As you work through the divorce mediation process with your soon-to-be ex-spouse, you need to pay close attention to the things you can do to protect any child or children that you have with this person.
Creating a parenting agreement is easier said than done, but as long as both individuals are willing to work together, they will eventually settle on something that is mutually acceptable.
While no two parenting agreements are the same, there are some things that you definitely want to include. Here are some of those details:
- Which parent will have physical custody of the child or children
- Which parent or parents will have legal custody of the child or children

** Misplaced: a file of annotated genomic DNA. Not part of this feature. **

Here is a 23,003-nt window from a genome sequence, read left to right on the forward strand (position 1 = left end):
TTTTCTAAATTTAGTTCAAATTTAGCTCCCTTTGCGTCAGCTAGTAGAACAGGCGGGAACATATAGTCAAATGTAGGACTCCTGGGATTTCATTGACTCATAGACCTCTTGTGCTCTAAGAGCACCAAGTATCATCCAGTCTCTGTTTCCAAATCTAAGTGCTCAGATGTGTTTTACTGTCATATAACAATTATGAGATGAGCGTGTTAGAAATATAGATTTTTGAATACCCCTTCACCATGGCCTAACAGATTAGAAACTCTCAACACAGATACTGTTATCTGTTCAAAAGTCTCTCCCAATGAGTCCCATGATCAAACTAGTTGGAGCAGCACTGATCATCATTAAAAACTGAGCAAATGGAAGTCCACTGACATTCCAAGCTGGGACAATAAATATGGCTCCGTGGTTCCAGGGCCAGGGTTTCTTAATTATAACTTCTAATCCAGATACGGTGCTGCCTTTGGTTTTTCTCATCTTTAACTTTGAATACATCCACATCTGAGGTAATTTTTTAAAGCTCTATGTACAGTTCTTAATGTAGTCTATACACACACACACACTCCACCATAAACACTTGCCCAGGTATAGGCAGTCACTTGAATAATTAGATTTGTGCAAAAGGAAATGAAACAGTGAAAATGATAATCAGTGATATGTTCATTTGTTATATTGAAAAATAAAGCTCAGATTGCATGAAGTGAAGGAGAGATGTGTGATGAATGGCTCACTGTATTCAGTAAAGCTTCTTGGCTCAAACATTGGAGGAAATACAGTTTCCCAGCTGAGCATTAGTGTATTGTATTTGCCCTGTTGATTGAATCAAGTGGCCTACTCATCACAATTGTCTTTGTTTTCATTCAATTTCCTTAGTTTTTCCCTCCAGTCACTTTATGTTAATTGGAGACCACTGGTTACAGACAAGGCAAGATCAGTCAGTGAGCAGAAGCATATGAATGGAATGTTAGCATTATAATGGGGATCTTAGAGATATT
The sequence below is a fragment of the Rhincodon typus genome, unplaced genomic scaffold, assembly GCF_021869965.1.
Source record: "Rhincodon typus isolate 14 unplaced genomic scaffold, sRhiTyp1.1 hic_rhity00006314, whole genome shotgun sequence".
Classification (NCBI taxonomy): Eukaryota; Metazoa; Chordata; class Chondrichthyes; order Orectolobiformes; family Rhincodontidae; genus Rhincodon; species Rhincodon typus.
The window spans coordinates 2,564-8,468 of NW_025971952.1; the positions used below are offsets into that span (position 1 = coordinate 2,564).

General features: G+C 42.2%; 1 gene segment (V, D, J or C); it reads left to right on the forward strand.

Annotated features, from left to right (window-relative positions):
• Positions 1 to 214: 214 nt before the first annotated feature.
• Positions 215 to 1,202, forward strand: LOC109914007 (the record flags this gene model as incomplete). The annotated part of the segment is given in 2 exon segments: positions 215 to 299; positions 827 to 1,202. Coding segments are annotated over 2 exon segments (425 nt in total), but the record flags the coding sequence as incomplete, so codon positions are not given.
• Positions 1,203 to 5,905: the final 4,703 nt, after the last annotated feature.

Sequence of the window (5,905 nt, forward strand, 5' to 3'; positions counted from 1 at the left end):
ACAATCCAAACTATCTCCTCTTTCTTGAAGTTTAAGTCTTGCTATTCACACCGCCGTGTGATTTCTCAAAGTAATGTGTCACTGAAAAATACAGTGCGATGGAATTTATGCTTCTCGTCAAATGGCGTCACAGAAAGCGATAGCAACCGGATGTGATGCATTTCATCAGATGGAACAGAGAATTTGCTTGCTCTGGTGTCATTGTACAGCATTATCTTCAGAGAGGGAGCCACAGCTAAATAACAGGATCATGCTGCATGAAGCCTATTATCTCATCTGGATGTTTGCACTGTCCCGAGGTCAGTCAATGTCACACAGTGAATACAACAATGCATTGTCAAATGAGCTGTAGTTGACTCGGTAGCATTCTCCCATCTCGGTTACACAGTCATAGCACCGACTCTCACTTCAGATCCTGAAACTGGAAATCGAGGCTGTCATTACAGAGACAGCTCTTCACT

- Visitation schedules for the noncustodial parent
- A schedule for where the child or children will spend birthdays, vacations, holidays and any other important events
- An outline for the type of contact the child or children will have with extended family, such as grandparents
- A system for dealing with any changes or disputes that arise in the future (this will definitely happen)
These may not be the only things you include in a parenting agreement, but they will at least give you a clear idea of what to expect as the process moves forward.
Once you have a solid parenting agreement in place, you can feel much better about your responsibilities moving forward. While you may have to make compromises along the way, as long as your child is in a good place, there is nothing else that matters. This is really what a parenting agreement is all about.
Source: FindLaw, "The Parenting Agreement," accessed Oct. 26, 2017